Drama School

Silvia attended the Acadamy of Dramatic Art (ADA), most likely from September 1911.   The ADA was founded in 1904 by Herbert Beerbohm Tree (1852-1917), a well-known Actor & Theatre Manager.  In 1920 the Academy was granted a Royal charter (RADA) and the following year it moved round the corner from Gower Street in Bloomsbury to Malet St.    

The theatrical profession was considered highly unsuitable for ‘respectable’ young ladies.   Inevitably, her mother disapproved, as others probably did too.   Silvia, however, was determined and set off for London.  She lived in a hostel in Holborn for 14 shillings a week – all inclusive.  Initially, to pay her way, she used her childhood savings which amounted to £13.  She describes the hostel as being an austere high Church institution and quite the opposite to the dynamic atmosphere of the Drama School.  

Repertory Theatre

After the Academy, Silvia records that she joined a repertory company in Edinburgh but there are no details of this period and no other references to acting in Scotland.   Maybe she had a brief spell there and then moved to Bristol for which information is available.

The Bristol productions took place for the duration of a week and were advertised on a community news sheet.  Programmes for this period were quite simple and did not supply the wealth of information that we take for granted in modern programmes.   Muriel Pratt was the producer but she had no capital of her own and had to operate on a week by week basis – it was a precarious business. Unfortunately, following the outbreak of WW1, audience attendance declined with the result that the money ran out by the end of 2014.  

Although Bristol is not mentioned in her journals, Silvia states that she went from repertory work to the Old Vic -for a while her Bristol performances overlapped with her work in London.

Royal Victoria Hall, better known as the Old Vic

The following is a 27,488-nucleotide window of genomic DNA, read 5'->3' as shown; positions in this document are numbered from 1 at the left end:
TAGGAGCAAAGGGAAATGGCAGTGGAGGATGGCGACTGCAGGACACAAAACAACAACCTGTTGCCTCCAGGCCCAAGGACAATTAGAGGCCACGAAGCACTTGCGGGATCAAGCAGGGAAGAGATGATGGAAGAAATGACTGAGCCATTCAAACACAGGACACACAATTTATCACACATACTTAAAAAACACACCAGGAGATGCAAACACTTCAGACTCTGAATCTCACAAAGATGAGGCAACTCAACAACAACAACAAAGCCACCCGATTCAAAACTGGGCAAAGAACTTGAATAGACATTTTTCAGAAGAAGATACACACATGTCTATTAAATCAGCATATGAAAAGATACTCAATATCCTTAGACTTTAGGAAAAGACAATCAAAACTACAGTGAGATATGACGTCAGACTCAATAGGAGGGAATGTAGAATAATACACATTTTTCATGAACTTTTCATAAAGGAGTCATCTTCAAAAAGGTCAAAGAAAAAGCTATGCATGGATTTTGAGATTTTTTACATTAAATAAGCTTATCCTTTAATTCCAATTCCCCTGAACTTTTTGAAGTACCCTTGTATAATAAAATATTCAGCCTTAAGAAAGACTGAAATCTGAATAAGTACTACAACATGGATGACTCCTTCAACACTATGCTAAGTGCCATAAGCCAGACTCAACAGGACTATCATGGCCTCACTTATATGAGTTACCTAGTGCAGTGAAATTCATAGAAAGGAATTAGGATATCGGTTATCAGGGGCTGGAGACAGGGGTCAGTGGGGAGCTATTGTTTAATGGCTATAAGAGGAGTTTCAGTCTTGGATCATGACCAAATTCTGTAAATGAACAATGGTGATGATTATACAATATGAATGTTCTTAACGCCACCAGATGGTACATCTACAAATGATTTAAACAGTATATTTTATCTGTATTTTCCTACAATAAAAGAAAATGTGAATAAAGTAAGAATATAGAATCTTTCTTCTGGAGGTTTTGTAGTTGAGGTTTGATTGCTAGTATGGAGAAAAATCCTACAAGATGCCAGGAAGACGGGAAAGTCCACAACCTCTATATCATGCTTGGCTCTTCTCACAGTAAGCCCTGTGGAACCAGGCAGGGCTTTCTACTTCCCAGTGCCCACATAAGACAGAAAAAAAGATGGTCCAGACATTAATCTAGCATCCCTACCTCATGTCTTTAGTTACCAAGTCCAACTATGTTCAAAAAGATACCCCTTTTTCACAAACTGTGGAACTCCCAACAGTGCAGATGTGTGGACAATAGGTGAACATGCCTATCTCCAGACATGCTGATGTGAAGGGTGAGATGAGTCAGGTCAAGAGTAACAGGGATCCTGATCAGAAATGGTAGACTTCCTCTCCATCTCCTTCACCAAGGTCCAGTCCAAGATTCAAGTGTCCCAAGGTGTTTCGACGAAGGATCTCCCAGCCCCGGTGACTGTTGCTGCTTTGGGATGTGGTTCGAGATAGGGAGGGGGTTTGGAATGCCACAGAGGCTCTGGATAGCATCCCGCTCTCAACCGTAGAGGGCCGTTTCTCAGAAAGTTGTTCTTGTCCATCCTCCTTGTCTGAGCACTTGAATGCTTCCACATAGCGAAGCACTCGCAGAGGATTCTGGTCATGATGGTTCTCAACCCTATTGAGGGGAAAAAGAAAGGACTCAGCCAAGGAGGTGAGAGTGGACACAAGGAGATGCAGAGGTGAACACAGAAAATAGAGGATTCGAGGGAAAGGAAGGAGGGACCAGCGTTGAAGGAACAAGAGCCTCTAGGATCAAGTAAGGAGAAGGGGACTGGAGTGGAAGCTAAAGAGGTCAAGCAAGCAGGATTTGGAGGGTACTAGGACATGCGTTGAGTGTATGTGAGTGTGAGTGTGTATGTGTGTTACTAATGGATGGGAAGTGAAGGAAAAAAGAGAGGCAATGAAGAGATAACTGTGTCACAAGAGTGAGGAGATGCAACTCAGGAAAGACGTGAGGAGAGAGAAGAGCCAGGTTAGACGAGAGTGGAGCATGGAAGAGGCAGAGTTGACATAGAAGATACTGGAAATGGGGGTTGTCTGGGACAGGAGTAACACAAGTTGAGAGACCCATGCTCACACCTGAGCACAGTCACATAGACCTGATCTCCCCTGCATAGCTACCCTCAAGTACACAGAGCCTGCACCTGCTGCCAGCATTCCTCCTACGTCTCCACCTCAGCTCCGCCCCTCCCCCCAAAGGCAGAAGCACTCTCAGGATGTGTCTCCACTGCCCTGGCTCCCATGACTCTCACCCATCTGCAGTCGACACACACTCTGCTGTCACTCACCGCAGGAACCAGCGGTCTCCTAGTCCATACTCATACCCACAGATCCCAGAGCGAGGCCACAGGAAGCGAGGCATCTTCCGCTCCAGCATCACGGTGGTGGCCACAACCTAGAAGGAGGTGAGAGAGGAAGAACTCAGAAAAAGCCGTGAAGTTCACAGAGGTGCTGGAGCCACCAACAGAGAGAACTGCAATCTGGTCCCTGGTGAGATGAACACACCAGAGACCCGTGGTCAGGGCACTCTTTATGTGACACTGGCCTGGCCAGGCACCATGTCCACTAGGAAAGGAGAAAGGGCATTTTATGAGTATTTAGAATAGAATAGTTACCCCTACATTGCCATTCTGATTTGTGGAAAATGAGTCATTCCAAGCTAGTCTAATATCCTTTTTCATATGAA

In 1914 Lilian Baylis, following the death of her Aunt, took over the Royal Victoria Hall, affectionately known as the Old Vic.   Baylis focussed on Shakespeare productions.   Ben Greet became her influential Producer and Robert Atkins the Stage Manager.   During WW1 the conditions were pretty difficult and the audiences were often very small.   Male parts were frequently allocated to women because there was a shortage of actors as so many enlisted for the war – some of whom never returned…  

Most of the actors shared roles and, in half the plays, Silvia shared with someone called Katherine Carew.   Sibyl Thorndike was a fellow actress in eleven of the performances that included Silvia.   In her journal Silvia admits, with particular reference to A Midsummer’s Nights Dream, that to play in Shakespearean love scenes with someone you happen to be in love with is an experience one doesn’t forget!    Except for Dusk, she is known as Sylvia Fausset when acting.

 A disturbing backdrop for Silvia at this time would have been the 1916 Easter Uprising in Dublin where her Baker relations lived.   Her Aunt Anna later wrote an alarming account of sniper activity in and around Merrion Square where she and her family lived.

We can only surmise as to why Silvia gave up acting in favour of art school but one reason she gives is that Ralph Hodgson (a poet who she met in 1916) helped her to understand that drawing was just as much a vehicle for emotion as acting.  He also persuaded her that there was more opportunity in art for women when they became older than there was in acting.  Interestingly, I have a copy of a letter written by Hodgson’s nephew, in which he suggests that Ralph did his best to save young actresses if they had talent (other than acting) and tried to take possession of it as if it was his personal property.

Repertory Performances at Theatre Royal Bristol

DateWeek BegPlayPart
191412th AprilThe TruthMrs Crespigny
191412th SeptThe HoneymoonMrs Reach Haslam
191422nd SeptSubsidenceMrs Holmes
191419th OctThe LiarsMrs Crespin
19142nd NovGuinevereA Lady
19149th NovIris IntervenesMiss Weelemay
191430th NovThe ScarecrowKeziah
19147th DecPenelopeMrs Watson
191414th DecHelen of the High HandMrs Proctor
19153rd MayJust to Get MarriedLady Catherine
191526th AprilMrs Gorringe’s NecklaceMrs Jardine

Details available in the University of Bristol Theatre Collection

Performances in London

1914LittleDusk (pre play)Attendant18
1915RVHRomeo & JulietLady Montagu6
1915RVHMerchant of VeniceJessica11
1915RVHHenry VBedford12
1915RVHThe RivalsJulia9
1915RVHThe TempestJuno5
1915RVHRichard IIIQueen Elizabeth6
1915RVHMidsummer N DreamHelena12
1915RVHWinters TaleEmilia6
1915RVHJulius CaesarCalpurnia8
1915RVHShe Stoops to conquerConstance Neville9
1915RVHStar of BethlehemMary4
1916RVHTwelfth NightValentine13
1916RVHMuch Ado about NothingMargaret6
1916RVHMacbethLady Macduff7
1916RVHTaming of the ShrewBianca6
1916HaymarketMayor of TroyMrs Manby27

Details extracted from The London Stage 1890-1959: Volume 3 by J. P. Wearing